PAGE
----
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Today: [Matthew 6] The Sermon on the Mount, Continued: In chapter 6 of Matthew Jesus continues the first of five great discourses in Matthew’s gospel. In this portion of His teaching, Jesus covers many subjects that have been completely misconstrued by religious mentalities by which multitudes have been brought under bondage and legalism through other twisting the words of Jesus that were meant to liberate and free us.
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[Mat 6:1-34 KJV] 1 Take heed that ye do not your alms before men, to be seen of them: otherwise ye have no reward of your Father which is in heaven. 2 Therefore when thou doest [thine] alms, do not sound a trumpet before thee, as the hypocrites do in the synagogues and in the streets, that they may have glory of men. Verily I say unto you, They have their reward. 3 But when thou doest alms, let not thy left hand know what thy right hand doeth: 4 That thine alms may be in secret: and thy Father which seeth in secret himself shall reward thee openly. 5 And when thou prayest, thou shalt not be as the hypocrites [are]: for they love to pray standing in the synagogues and in the corners of the streets, that they may be seen of men. Verily I say unto you, They have their reward. 6 But thou, when thou prayest, enter into thy closet, and when thou hast shut thy door, pray to thy Father which is in secret; and thy Father which seeth in secret shall reward thee openly. 7 But when ye pray, use not vain repetitions, as the heathen [do]: for they think that they shall be heard for their much speaking. 8 Be not ye therefore like unto them: for your Father knoweth what things ye have need of, before ye ask him. 9 After this manner therefore pray ye: Our Father which art in heaven, Hallowed be thy name. 10 Thy kingdom come. Thy will be done in earth, as [it is] in heaven. 11 Give us this day our daily bread. 12 And forgive us our debts, as we forgive our debtors. 13 And lead us not into temptation, but deliver us from evil: For thine is the kingdom, and the power, and the glory, for ever. Amen. 14 For if ye forgive men their trespasses, your heavenly Father will also forgive you: 15 But if ye forgive not men their trespasses, neither will your Father forgive your trespasses. 16 Moreover when ye fast, be not, as the hypocrites, of a sad countenance: for they disfigure their faces, that they may appear unto men to fast. Verily I say unto you, They have their reward. 17 But thou, when thou fastest, anoint thine head, and wash thy face; 18 That thou appear not unto men to fast, but unto thy Father which is in secret: and thy Father, which seeth in secret, shall reward thee openly.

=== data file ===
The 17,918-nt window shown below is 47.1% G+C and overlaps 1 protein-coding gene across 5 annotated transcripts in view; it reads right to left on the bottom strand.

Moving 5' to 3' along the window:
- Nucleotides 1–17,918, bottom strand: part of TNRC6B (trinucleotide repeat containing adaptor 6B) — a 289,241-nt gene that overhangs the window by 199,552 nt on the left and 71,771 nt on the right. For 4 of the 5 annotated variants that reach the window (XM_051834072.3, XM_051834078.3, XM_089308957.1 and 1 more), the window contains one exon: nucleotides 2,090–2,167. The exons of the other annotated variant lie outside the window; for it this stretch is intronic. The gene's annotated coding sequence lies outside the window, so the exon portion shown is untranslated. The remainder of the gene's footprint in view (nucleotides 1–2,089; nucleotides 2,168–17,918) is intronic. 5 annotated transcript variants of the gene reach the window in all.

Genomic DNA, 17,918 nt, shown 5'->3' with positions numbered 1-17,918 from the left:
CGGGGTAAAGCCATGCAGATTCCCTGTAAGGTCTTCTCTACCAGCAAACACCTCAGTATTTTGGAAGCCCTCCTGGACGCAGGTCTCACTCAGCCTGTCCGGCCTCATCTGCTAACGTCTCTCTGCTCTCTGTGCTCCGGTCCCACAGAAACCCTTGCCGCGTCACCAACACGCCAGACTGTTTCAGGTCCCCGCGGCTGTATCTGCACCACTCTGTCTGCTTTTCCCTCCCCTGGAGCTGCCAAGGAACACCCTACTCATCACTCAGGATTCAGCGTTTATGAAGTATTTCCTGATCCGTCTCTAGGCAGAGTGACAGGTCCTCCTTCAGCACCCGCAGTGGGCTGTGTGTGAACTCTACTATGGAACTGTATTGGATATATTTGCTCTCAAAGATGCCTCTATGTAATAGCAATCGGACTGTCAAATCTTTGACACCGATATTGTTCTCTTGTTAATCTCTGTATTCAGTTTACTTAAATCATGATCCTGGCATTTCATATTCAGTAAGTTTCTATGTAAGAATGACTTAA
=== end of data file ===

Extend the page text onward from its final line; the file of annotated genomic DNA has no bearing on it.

In chapter 6 of Matthew the discourse known as the Sermon on the Mount continues from chapter 5. The Sermon on the Mount is the first of 5 discourses Jesus makes in the gospel of Matthew. The recorded incidents of Jesus’ teaching occur relatively early in His ministry, and this first example is the singular most lengthy message of Jesus found in the entire New Testament. The Sermon on the Mount emphasizes Jesus’ moral teaching, covering a vast array of subjects, and has served to provide key elements of Christian ethics from the first century on.

Verse 1 begins with Jesus cautioning us about boastful giving. Our alms are not to be performed to be seen of men. The common application of this statement is that we are never allow our giving to be anything other than in utmost secrecy, however if you look more closely at these remarks that isn’t quite the case. Jesus is saying that when you do your alms before men (or with your giving being in the knowledge of others) that we are not to do so with the opinion of men in mind. If we were to obey the more strict interpretation that it is sinful to allow any of our giving to be other than in secret then Jesus himself violated this alleged gospel ethic when He brought attention to the woman with the two mites who cast in of all her living in Mark 12:42. Other examples of giving that was made public include Barnabas in Acts 4:36-37 (who was actually renamed in honor of his giving habits) and Cornelius the Centurion whose giving was the stated prompting for in Acts 10 for an angelic visitation and the beginning of the preaching of the gospel to the Gentile world. Jesus is dealing with heart motivations here and not giving pretext for some strict religious prohibition on allowing a gift to be made known.

Jesus goes on in verse 5 to emphasize the same issue of heart motivation where prayer is concerned. When we pray, our attention is not to be upon those who may be standing by listening but rather our prayer is to be directed toward heaven. Jesus is contrasting those who pray to be seen of men on the earth or those who pray to be seen by their Father in heaven. In His remarks, Jesus also gives us His understanding of the place of prayer in our person lives. He sees prayer as something that happens not just in a religious venue, such as the synagogue in this case, but at home. Where is your place of prayer? When is the last time you prayed openly and verbally in your home? When is the last time your spouse, or children or others living in your home heard you pray or participated with you in prayer? There is a place for public prayer and even corporate prayer in the church setting, but in the teachings of Jesus prayer is as much at home in your domestic environment as any place else.